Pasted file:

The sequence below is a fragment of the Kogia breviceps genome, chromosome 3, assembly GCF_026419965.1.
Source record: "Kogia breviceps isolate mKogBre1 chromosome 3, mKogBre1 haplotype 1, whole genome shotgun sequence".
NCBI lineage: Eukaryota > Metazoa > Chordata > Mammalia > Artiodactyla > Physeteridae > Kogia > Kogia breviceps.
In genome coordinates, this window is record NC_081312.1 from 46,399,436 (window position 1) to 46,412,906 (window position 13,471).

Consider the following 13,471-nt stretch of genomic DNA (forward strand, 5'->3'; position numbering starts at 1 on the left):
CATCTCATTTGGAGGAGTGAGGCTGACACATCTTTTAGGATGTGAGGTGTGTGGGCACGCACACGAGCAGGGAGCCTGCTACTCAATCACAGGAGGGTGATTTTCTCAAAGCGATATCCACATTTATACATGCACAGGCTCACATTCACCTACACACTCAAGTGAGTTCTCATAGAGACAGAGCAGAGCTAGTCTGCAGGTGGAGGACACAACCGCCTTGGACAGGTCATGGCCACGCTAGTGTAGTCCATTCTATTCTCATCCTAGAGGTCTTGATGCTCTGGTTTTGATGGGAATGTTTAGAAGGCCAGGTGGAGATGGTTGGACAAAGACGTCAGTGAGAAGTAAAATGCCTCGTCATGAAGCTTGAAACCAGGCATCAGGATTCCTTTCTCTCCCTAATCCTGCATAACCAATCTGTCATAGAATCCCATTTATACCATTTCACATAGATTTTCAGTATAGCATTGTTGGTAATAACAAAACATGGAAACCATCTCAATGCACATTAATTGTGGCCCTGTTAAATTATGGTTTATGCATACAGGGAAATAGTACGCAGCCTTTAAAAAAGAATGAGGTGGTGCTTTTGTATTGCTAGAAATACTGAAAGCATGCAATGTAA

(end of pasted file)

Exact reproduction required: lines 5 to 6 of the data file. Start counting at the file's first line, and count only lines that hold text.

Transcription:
Consider the following 13,471-nt stretch of genomic DNA (forward strand, 5'->3'; position numbering starts at 1 on the left):
CATCTCATTTGGAGGAGTGAGGCTGACACATCTTTTAGGATGTGAGGTGTGTGGGCACGCACACGAGCAGGGAGCCTGCTACTCAATCACAGGAGGGTGATTTTCTCAAAGCGATATCCACATTTATACATGCACAGGCTCACATTCACCTACACACTCAAGTGAGTTCTCATAGAGACAGAGCAGAGCTAGTCTGCAGGTGGAGGACACAACCGCCTTGGACAGGTCATGGCCACGCTAGTGTAGTCCATTCTATTCTCATCCTAGAGGTCTTGATGCTCTGGTTTTGATGGGAATGTTTAGAAGGCCAGGTGGAGATGGTTGGACAAAGACGTCAGTGAGAAGTAAAATGCCTCGTCATGAAGCTTGAAACCAGGCATCAGGATTCCTTTCTCTCCCTAATCCTGCATAACCAATCTGTCATAGAATCCCATTTATACCATTTCACATAGATTTTCAGTATAGCATTGTTGGTAATAACAAAACATGGAAACCATCTCAATGCACATTAATTGTGGCCCTGTTAAATTATGGTTTATGCATACAGGGAAATAGTACGCAGCCTTTAAAAAAGAATGAGGTGGTGCTTTTGTATTGCTAGAAATACTGAAAGCATGCAATGTAA